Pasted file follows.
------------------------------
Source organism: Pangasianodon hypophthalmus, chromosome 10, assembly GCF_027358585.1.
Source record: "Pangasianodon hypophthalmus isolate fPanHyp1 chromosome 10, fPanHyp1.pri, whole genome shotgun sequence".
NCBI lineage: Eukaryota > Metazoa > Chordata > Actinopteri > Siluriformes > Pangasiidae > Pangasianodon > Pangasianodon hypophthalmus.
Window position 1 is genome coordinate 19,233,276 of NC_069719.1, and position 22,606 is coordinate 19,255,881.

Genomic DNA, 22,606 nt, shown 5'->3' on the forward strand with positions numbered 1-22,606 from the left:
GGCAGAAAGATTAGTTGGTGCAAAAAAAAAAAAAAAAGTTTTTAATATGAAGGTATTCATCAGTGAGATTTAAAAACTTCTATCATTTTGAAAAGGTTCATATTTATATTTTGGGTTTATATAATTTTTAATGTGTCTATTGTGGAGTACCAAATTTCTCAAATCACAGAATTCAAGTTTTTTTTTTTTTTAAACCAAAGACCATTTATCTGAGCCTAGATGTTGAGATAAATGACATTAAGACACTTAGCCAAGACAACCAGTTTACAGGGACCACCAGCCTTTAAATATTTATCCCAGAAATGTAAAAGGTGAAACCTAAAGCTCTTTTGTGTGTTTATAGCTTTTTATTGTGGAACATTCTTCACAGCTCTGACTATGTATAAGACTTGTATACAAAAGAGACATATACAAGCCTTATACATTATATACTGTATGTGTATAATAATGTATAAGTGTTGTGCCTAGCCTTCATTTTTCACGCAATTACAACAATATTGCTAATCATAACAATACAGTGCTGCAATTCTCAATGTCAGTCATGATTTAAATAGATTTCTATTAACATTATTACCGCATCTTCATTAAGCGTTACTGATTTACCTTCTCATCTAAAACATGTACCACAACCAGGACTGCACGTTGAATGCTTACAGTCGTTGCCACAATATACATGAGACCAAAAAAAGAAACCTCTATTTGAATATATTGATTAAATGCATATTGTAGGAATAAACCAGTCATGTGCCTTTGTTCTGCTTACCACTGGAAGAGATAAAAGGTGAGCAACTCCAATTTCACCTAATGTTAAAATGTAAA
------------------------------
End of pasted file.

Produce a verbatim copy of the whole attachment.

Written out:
Source organism: Pangasianodon hypophthalmus, chromosome 10, assembly GCF_027358585.1.
Source record: "Pangasianodon hypophthalmus isolate fPanHyp1 chromosome 10, fPanHyp1.pri, whole genome shotgun sequence".
NCBI lineage: Eukaryota > Metazoa > Chordata > Actinopteri > Siluriformes > Pangasiidae > Pangasianodon > Pangasianodon hypophthalmus.
Window position 1 is genome coordinate 19,233,276 of NC_069719.1, and position 22,606 is coordinate 19,255,881.

Genomic DNA, 22,606 nt, shown 5'->3' on the forward strand with positions numbered 1-22,606 from the left:
GGCAGAAAGATTAGTTGGTGCAAAAAAAAAAAAAAAAGTTTTTAATATGAAGGTATTCATCAGTGAGATTTAAAAACTTCTATCATTTTGAAAAGGTTCATATTTATATTTTGGGTTTATATAATTTTTAATGTGTCTATTGTGGAGTACCAAATTTCTCAAATCACAGAATTCAAGTTTTTTTTTTTTTTAAACCAAAGACCATTTATCTGAGCCTAGATGTTGAGATAAATGACATTAAGACACTTAGCCAAGACAACCAGTTTACAGGGACCACCAGCCTTTAAATATTTATCCCAGAAATGTAAAAGGTGAAACCTAAAGCTCTTTTGTGTGTTTATAGCTTTTTATTGTGGAACATTCTTCACAGCTCTGACTATGTATAAGACTTGTATACAAAAGAGACATATACAAGCCTTATACATTATATACTGTATGTGTATAATAATGTATAAGTGTTGTGCCTAGCCTTCATTTTTCACGCAATTACAACAATATTGCTAATCATAACAATACAGTGCTGCAATTCTCAATGTCAGTCATGATTTAAATAGATTTCTATTAACATTATTACCGCATCTTCATTAAGCGTTACTGATTTACCTTCTCATCTAAAACATGTACCACAACCAGGACTGCACGTTGAATGCTTACAGTCGTTGCCACAATATACATGAGACCAAAAAAAGAAACCTCTATTTGAATATATTGATTAAATGCATATTGTAGGAATAAACCAGTCATGTGCCTTTGTTCTGCTTACCACTGGAAGAGATAAAAGGTGAGCAACTCCAATTTCACCTAATGTTAAAATGTAAA